Bonta, meanwhile, is likely to spend the primary and general election seasons talking about crime. Almost all of his opponents will surely seek to paint the criminal justice reformer as too liberal for the job of top cop.

Low turnout, less diversity?

The last time that a majority of California voters cast ballots in a gubernatorial primary was 1982, when then-Atty. Gen. George Deukmejian won the GOP nomination for governor and Democrats selected then-Los Angeles Mayor Tom Bradley. (Deukmejian, of course, went on to narrowly beat Bradley in November.)

But since then, turnout for the state’s nonpresidential primaries has been anemic. Its lowest point was in 2014, when only 25% of registered voters cast a ballot in the primary that sent then-Gov. Jerry Brown and GOP challenger Neel Kashkari into a two-man general election showdown. In 2018, when Newsom and Republican John Cox won the top two spots, fewer than 38% of registered voters showed up.

Low turnout, researchers say, means an electorate that doesn’t really reflect California.

An analysis by USC’s Center for Inclusive Democracy of the 2020 presidential primary (in which less than 47% of registered voters cast ballots) found a significant underrepresentation of Latinos. While Latino adults comprised almost 31% of California’s eligible voters, they accounted for only 19% of the votes cast in the March 3, 2020 primary.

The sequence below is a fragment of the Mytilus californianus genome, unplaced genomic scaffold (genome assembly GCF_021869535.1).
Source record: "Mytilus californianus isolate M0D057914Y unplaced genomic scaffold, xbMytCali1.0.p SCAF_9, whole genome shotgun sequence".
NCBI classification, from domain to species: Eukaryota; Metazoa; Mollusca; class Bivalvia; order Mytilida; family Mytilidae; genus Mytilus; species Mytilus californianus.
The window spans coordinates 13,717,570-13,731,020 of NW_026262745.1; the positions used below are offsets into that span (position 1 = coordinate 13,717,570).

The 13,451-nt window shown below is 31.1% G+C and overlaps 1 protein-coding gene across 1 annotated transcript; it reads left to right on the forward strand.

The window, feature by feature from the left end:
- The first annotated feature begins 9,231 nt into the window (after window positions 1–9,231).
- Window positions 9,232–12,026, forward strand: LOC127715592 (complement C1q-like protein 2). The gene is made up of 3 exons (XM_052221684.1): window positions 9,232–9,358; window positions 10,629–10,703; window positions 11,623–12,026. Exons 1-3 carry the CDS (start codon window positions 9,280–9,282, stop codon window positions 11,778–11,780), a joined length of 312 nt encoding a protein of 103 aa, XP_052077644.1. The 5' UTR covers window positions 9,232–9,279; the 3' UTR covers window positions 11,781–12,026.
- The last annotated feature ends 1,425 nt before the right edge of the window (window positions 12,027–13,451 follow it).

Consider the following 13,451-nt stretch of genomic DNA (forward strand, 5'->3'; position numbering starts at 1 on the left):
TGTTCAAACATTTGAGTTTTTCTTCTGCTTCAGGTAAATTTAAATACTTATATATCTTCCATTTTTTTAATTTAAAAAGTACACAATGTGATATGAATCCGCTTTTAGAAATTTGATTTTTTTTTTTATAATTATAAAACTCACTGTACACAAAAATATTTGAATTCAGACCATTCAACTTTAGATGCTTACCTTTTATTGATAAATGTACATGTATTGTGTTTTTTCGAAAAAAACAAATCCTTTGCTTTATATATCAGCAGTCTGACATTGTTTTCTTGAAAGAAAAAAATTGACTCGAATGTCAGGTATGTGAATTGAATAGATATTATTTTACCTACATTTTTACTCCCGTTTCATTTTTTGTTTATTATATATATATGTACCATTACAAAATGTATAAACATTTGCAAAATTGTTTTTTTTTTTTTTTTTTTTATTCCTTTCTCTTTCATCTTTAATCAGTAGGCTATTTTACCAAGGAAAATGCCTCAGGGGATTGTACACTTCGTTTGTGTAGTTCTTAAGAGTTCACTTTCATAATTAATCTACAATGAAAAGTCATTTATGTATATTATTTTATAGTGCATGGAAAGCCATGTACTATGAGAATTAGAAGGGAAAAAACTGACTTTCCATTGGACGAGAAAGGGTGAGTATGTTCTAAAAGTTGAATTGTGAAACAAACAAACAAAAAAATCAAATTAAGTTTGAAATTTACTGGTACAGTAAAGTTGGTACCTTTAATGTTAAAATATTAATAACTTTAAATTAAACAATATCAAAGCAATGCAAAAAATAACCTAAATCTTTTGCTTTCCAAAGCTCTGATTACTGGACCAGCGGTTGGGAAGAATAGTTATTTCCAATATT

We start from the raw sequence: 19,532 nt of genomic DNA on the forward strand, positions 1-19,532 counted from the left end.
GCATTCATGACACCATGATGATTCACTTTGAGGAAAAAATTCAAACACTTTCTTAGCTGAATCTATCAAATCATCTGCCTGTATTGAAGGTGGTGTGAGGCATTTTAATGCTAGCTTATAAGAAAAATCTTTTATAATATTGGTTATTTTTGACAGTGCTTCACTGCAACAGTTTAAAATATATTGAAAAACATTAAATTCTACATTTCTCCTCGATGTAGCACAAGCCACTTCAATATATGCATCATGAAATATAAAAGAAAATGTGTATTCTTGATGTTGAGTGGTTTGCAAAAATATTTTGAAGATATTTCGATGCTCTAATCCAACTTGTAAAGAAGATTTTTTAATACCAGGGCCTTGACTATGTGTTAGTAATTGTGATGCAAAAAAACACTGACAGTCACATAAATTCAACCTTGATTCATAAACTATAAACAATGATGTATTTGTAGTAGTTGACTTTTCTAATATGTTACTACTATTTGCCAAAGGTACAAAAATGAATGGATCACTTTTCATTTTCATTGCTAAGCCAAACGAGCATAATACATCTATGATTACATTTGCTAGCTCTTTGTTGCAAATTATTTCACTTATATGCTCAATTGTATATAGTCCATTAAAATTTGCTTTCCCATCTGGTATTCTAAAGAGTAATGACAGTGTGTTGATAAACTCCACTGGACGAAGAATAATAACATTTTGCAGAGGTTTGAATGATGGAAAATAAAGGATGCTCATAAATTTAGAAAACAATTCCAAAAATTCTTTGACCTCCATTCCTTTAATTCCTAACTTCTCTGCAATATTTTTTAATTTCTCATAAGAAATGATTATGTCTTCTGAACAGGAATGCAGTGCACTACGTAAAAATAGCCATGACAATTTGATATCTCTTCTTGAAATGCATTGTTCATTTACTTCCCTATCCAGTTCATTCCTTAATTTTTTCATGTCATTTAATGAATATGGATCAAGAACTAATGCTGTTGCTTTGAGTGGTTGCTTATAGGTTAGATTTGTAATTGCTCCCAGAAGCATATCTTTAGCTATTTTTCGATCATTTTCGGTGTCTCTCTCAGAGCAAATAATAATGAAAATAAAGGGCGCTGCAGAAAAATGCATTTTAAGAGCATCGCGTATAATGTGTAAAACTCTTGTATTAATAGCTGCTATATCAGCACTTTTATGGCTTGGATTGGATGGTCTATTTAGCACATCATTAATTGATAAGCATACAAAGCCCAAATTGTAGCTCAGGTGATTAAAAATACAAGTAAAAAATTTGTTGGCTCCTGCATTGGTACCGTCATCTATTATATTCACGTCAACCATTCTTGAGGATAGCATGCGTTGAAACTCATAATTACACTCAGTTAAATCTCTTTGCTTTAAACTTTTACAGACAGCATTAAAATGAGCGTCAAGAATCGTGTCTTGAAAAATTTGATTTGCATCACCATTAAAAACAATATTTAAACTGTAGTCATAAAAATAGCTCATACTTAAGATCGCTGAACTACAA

“Voters in California’s upcoming June primary are very likely to be older, wealthier and disproportionately white,” said Mindy Romero, director of the USC research group. “This small group of voters decides the makeup of the November ballot for everyone.”

The shortcomings of primary elections were the reason cited in 2012 when Brown signed a law moving all ballot initiatives to November elections. That may have helped ensure greater participation in making big decisions on public policy, but the problem with primaries remains.

Romero said the fewer times a voter casts a ballot, the fewer times political groups show up in future elections seeking support, a vicious cycle that perhaps only state and local elections officials can break.

“Greater outreach and resources are needed to more effectively reach voter groups who are less frequently contacted by campaigns,” she said.

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California politics lightning round

— California extended its eviction moratorium until June 30 in an emergency bill lawmakers approved Thursday, giving government officials another three months to disburse rent relief payments.

— California’s Reparations Task Force voted Tuesday to define those who are eligible for reparations as descendants of African Americans enslaved in the U.S. or of free Black people living in the country before the end of the 19th century.

— One of the most far-reaching vaccine bills introduced in the Legislature this year will not move forward as planned, after the proposal to require all workers to be inoculated against COVID-19 was shelved.

— An estimated 1 million taxpayers in California will not receive their full refunds because they have outstanding parking tickets, court fees, unpaid tuition and other debts that the state will intercept.

— The first Latina to serve on the California Supreme Court was sworn in Monday as officials praised the historic elevation of appellate Judge Patricia Guerrero to the state’s highest court.